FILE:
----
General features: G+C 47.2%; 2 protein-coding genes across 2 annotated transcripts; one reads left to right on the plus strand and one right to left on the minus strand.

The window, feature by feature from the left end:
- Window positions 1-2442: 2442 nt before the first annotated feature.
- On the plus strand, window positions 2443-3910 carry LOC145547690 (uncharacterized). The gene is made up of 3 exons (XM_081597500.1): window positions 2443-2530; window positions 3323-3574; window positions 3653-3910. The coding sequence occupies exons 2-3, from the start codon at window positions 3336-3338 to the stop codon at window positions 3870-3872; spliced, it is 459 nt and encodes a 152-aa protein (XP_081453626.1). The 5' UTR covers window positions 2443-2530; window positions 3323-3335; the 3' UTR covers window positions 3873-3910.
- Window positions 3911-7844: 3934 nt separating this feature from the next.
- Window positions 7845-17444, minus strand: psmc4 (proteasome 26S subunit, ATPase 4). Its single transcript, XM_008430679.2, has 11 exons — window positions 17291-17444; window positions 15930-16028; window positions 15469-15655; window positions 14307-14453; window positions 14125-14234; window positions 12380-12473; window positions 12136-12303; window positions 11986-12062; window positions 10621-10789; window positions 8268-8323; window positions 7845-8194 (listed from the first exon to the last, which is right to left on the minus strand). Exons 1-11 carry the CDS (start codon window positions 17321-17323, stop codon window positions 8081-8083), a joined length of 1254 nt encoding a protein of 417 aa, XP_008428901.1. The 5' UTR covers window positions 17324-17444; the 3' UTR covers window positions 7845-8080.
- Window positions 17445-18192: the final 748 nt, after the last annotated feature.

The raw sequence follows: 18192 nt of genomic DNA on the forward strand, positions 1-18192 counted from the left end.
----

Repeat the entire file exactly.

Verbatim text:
General features: G+C 47.2%; 2 protein-coding genes across 2 annotated transcripts; one reads left to right on the plus strand and one right to left on the minus strand.

The window, feature by feature from the left end:
- Window positions 1-2442: 2442 nt before the first annotated feature.
- On the plus strand, window positions 2443-3910 carry LOC145547690 (uncharacterized). The gene is made up of 3 exons (XM_081597500.1): window positions 2443-2530; window positions 3323-3574; window positions 3653-3910. The coding sequence occupies exons 2-3, from the start codon at window positions 3336-3338 to the stop codon at window positions 3870-3872; spliced, it is 459 nt and encodes a 152-aa protein (XP_081453626.1). The 5' UTR covers window positions 2443-2530; window positions 3323-3335; the 3' UTR covers window positions 3873-3910.
- Window positions 3911-7844: 3934 nt separating this feature from the next.
- Window positions 7845-17444, minus strand: psmc4 (proteasome 26S subunit, ATPase 4). Its single transcript, XM_008430679.2, has 11 exons — window positions 17291-17444; window positions 15930-16028; window positions 15469-15655; window positions 14307-14453; window positions 14125-14234; window positions 12380-12473; window positions 12136-12303; window positions 11986-12062; window positions 10621-10789; window positions 8268-8323; window positions 7845-8194 (listed from the first exon to the last, which is right to left on the minus strand). Exons 1-11 carry the CDS (start codon window positions 17321-17323, stop codon window positions 8081-8083), a joined length of 1254 nt encoding a protein of 417 aa, XP_008428901.1. The 5' UTR covers window positions 17324-17444; the 3' UTR covers window positions 7845-8080.
- Window positions 17445-18192: the final 748 nt, after the last annotated feature.

The raw sequence follows: 18192 nt of genomic DNA on the forward strand, positions 1-18192 counted from the left end.